“I’m disappointed in Sen. Graham’s sponsorship of the CRA, especially as he knows how many people in South Carolina are caught in the payday lending debt-trap. The negative impacts of payday lending have multiple consequences: local businesses have been forced to close, individuals are struggling with depression from financial stress and families have broken up as a result of these unjust products. We desperately need stricter regulations and voices from South Carolina standing up for our families.” Rev. Merianna Harrelson, Pastor New Hope
Christian Fellowship.

South Carolinian Leaders Oppose Repeal of Payday Rule

It’s time for us to be a country for the people and of the people again.

Where I Come From

This December, I have been immersing myself in local authors. Most of these authors have written and recorded what it was like to grow up in a mill village. I didn’t know my hometown was so centered around mill life until I started working as a second-grade teacher. My principal took the time to take all new employees through the apartment complexes and neighborhoods where our students lived.

I remember when he drove through the mill village and how all the houses looked the same. He told us that since the mill closed down 5 years prior, the demographics changed from 80% white and 20% African Amerian and Hispanic to 80% African American and Hispanic to 20% white. He also explained that because the mill owners moved out from the area, the mill village became low-income housing, owned by someone outside of the state and very rarely maintained. In other parts of the city, mills were being renovated to office buildings or restaurants or commercial buildings, but in this part of the city, there was no renovation planned.

It matters where we came from both in our family history and in the culture and heritage of the place we reside.

Here are the stories I read:

Read about where you came from. Learn about the stories your city, your family and you are built upon.

The Difference Between Persecution and Accountability

I’ve heard the cries of some U.S.  evangelicals claiming that they are in the midst of persecution. I don’t pretend to know exactly what another person is going through, but I wonder if perhaps what they are experiencing is not persecution but accountability. There is not one of us who revels in being held accountable for our actions when we know what we’ve done is wrong. I see it in the face of our ten-year-old and hear it in the fierce defense of our seven-year-old.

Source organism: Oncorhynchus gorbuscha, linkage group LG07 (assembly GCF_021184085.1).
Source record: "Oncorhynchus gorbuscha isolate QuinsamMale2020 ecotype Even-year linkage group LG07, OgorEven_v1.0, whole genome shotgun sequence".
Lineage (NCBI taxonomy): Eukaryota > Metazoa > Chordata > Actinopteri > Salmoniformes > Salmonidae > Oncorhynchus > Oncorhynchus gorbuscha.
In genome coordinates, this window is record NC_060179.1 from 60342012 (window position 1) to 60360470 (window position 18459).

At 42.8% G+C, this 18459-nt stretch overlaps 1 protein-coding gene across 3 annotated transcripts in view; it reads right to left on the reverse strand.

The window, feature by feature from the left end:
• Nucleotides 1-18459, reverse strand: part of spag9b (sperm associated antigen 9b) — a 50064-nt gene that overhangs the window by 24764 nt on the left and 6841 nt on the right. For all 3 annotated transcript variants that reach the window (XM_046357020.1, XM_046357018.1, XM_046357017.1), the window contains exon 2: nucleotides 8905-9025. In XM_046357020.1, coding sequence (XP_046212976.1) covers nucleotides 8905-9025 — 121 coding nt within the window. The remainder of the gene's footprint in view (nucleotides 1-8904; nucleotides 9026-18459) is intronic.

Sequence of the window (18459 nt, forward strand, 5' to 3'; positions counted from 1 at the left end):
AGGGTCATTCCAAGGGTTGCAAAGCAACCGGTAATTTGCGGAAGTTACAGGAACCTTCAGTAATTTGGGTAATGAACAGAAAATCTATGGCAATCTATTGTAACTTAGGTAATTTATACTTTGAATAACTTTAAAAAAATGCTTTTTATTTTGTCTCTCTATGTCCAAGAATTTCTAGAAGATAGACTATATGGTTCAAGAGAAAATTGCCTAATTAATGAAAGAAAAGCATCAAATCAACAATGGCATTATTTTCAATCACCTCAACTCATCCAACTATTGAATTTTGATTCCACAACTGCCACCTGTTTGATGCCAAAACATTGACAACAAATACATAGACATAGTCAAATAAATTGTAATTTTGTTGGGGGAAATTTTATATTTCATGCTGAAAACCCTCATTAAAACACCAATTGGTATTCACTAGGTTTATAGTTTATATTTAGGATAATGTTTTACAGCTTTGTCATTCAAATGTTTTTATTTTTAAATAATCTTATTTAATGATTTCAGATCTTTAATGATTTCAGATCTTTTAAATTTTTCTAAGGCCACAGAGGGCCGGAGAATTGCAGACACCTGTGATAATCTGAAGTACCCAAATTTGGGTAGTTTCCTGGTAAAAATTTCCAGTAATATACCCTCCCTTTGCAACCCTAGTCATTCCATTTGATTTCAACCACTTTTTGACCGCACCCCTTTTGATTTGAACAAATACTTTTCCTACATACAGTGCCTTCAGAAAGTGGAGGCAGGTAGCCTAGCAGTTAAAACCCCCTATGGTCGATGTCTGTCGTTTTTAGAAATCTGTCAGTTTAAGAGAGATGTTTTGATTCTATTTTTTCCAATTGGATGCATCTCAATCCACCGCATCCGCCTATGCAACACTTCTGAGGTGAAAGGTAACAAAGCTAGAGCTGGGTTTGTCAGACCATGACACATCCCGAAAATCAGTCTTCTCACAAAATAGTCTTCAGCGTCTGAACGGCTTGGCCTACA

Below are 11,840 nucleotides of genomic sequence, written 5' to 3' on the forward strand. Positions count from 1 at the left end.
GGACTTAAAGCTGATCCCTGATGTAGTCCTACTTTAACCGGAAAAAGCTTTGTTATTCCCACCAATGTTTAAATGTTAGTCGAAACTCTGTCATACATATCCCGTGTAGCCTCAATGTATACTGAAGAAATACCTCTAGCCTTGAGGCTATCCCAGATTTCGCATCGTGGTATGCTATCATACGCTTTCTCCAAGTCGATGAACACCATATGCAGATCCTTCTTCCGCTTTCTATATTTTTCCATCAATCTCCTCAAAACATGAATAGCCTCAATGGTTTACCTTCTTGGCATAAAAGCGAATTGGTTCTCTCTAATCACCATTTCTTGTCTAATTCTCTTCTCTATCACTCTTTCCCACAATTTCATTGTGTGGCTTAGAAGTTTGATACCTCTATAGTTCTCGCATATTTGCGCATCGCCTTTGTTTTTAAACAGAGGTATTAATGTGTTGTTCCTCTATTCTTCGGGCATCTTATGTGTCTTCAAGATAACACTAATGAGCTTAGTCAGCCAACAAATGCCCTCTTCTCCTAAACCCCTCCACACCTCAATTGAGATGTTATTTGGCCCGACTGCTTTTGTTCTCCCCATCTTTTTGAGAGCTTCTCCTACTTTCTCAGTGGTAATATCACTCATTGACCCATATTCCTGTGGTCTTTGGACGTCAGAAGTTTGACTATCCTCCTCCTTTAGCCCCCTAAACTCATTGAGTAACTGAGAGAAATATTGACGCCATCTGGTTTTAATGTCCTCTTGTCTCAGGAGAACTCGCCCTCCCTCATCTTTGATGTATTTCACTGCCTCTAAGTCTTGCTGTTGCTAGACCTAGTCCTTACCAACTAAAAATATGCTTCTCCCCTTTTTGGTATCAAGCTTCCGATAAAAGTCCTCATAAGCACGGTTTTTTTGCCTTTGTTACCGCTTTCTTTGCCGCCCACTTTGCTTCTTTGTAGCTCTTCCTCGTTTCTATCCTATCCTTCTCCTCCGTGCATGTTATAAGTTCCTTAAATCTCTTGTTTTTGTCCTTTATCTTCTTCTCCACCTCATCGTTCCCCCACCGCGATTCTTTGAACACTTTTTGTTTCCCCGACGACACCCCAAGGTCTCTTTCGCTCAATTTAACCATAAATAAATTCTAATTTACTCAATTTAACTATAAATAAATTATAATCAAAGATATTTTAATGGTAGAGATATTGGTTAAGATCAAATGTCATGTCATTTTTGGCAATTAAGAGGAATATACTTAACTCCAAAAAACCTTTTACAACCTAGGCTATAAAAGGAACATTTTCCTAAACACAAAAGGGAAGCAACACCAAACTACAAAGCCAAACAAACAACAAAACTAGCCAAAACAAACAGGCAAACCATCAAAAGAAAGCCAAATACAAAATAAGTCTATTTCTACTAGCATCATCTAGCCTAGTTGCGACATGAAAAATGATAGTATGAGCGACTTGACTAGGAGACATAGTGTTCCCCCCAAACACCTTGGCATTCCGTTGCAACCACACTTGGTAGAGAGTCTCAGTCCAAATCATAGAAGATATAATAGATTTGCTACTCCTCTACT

But we must be held accountable when our actions, our decisions, our theology harm children. Our most important calling here on earth is to protect and foster our children. We aren’t doing this well. 1 and 6 children live in food insecure environments in which adequate food supplies cannot be obtained at some point in the year, resulting in food quality or quantity being greatly reduced. 1 in 10 children will experience sexual abuse before their 18th birthday.

When I read stories of people supporting men who have abused children for political office and the attempt to use theology to justify child abuse, I know we have a long way to go. We cannot divert attention or responsibility by calling accountability for our actions “religious persecution.” Religious persecution is what the pilgrims were experiencing when they feared for their lives, took a harrowing journey across the sea, and tried to build a life with next to nothing in a new world they had never seen. Religious persecution is NOT being told that you should not harm a child or that you will be held legally responsible because you have harmed a child.

The number of people who attend a weekly worship experience has steadily declined according to Pew Research Center and not just for the people who identify as “nones.” Church attendance has declined for those who still claim to be Christians and this has left a serious gap in accountability. In the absence of weekly teaching and worship, a do-it-yourself theology has arisen that allows an individual to find justification for his or her actions without the accountability of living in community with other people.  My decisions and my interactions are different because I know the stories of the people in our community of faith who are suffering loss and serious illness. My decisions and my interactions are different because I know the couple who was homeless who come to our church for food, prayer and comfort. My decisions and my interactions with children are different because of our policies about how to keep our children safe in our church community.